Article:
To touch with your hands how iptables can act like a NAT we are gonna simualte a simple scenario locally, using our old friend Docker. This is the easiest way I found to test iptables and how it operates locally without breaking things in your host / need to spawn things in the cloud.

The scenario

The scenario is the following: you have an application that exposes a simple web server that outputs the IP addresses of the source and destination that makes request over it. This application is not reachable from outside world - in our scenario, from your host - but we have a proxy implemented with a few iptables rules that forwards all the traffic to our application and, from it, back to the requester. This proxy can dialogue both internally with our web server and externally with outside world - again, in the scenario your host will act like the outside world.

You can get all of what you need to go ahead with this experiments from this gist. Otherwise, just copy and paste the following content in a docker-compose.yml file and do a docker compose up in your host.

version: "3"
    container_name: proxy
    restart: always
    image: debian:jessie
    privileged: true
      - "80:80"
      - frontend
      - backend
    tty: true

    container_name: server
    restart: always
    image: yeasy/simple-web:latest
    privileged: true
      - backend
    tty: true

    driver: bridge
    driver: bridge

This docker will spawn two containers: the first is the simple-web server described before, the second is a debian jessie image with nothing inside. What you should notice is that the server is attached only to one network interface, called backend. Instead, the proxy container is attached to both the backend and frontend network interfaces. This is a scenario that somehow simulate a private and a public subnet (two different subnets virtually not available and available, respectively, from outside world).

Actually, the container running the debian:jessie image doesn’t act like a real proxy once is up and running. It only exposes the port 80 to your host. Thus, the first thing to test once you do docker-compose up -d is to test that only the proxy is reachable from it. How can you do it? With curl (part of this article, later in details). Even if the proxy doesn’t expose anything, since the port 80 is mapped, if you curl your localhost over 80 you should receive an empty reply. Let’s do a curl over the proxy:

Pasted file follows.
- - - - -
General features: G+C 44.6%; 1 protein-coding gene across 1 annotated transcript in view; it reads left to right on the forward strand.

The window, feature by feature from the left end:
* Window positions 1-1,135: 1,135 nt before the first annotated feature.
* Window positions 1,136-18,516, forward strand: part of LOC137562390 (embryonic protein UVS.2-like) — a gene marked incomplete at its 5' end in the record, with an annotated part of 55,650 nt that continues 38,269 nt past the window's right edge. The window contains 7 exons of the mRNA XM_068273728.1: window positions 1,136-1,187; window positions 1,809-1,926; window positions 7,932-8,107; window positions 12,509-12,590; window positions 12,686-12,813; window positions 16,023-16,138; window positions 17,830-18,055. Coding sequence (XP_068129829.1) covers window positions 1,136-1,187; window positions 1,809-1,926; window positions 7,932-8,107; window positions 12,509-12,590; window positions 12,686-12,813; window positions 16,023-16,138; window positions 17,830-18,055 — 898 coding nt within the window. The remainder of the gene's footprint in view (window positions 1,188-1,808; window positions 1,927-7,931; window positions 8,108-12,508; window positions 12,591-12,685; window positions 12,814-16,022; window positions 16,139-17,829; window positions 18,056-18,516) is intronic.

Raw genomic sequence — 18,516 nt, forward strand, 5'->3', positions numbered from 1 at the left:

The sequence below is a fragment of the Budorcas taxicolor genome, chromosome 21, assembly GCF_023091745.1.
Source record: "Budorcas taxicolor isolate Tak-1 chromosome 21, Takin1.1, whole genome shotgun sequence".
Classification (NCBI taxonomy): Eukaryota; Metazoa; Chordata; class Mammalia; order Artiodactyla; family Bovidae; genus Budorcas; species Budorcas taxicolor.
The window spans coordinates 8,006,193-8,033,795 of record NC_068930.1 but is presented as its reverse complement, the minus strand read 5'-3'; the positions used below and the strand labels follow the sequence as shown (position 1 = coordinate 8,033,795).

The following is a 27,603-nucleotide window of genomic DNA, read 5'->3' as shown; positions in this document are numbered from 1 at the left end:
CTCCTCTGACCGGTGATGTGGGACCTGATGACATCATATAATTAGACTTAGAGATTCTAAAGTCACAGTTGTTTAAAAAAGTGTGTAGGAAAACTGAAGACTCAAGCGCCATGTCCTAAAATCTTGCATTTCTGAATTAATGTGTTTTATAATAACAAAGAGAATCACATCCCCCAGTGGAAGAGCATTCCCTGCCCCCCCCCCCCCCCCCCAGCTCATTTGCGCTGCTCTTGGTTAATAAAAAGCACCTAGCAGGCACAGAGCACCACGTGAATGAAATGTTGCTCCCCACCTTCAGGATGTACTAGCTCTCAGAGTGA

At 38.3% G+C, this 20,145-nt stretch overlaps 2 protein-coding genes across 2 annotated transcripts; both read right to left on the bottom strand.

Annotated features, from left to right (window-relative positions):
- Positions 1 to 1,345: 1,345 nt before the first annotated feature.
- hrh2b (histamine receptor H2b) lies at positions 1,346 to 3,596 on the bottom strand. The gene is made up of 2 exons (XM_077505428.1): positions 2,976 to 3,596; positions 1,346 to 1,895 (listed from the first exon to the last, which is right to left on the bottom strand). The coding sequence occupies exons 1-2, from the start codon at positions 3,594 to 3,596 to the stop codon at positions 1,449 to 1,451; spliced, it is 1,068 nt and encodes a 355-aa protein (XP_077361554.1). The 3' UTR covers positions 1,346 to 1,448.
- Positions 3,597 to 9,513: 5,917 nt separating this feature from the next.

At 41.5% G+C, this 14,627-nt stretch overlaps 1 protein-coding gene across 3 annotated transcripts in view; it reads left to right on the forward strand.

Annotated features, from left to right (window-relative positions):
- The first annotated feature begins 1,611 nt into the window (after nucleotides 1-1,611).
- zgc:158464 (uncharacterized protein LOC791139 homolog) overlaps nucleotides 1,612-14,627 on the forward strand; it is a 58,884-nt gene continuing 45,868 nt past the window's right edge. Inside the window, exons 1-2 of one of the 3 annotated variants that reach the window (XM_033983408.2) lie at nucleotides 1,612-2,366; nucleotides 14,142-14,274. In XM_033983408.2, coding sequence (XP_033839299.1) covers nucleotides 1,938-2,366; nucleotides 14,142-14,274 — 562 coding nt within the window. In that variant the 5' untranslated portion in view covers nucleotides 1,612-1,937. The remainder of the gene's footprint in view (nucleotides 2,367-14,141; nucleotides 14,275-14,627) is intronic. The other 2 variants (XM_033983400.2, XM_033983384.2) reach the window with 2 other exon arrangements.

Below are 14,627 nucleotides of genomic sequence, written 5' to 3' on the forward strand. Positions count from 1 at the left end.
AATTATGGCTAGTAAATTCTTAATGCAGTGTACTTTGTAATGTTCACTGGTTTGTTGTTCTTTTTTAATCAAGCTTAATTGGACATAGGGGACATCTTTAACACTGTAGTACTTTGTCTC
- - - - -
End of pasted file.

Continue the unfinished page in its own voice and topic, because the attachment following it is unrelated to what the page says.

curl localhost 80

Something like Empty reply from server should appear. This is a response: empty, but still a response. Our proxy is reachable! NOTE: if it is not, something is wrong and you should review your docker-compose.yaml. Not convinced yet? Before going ahead, let’s stop the proxy for a moment and repeat our curl test again. From the same shell inside the host execute:

docker-compose stop proxy
curl localhost 80

to stop the proxy and repeat the test. You should now receive a Failed to connect to localhost port 80 that confirms that your proxy is not reachable since it’s down. Let’s start it again with:

docker-compose start proxy

Now, we have to install iptables inside the proxy container and setup the rules. Our mission is to let a curl from host get the response from the server without exposing directly a port - just to test capabilities of iptables. From your host, get the container id of the proxy (first column is the id, last is the container name) by doing a docker ps -a - then enter inside the running container and install iptables. You can do it in one line command with:

docker exec -it <YOUR_PROXY_CONTAINER_ID> /bin/bash -c "apt-get update && apt-get install -y iptables"

This will install iptables inside the container. You can even install directly from inside the docker, thus executing only the shell in interacting mode (remove from -c included to end from the command above), because actually it is needed for the next step. Before going ahead, let’s see the server-container ip address to write our rules in the proxy. From your host do:


You should see a huge JSON describing the container, including the “Networks” interface and respective IP assigned to server. Keep it somewhere, you will need it in a while. From the host shell, enter inside the proxy container - if you are not already there in another shell - by doing: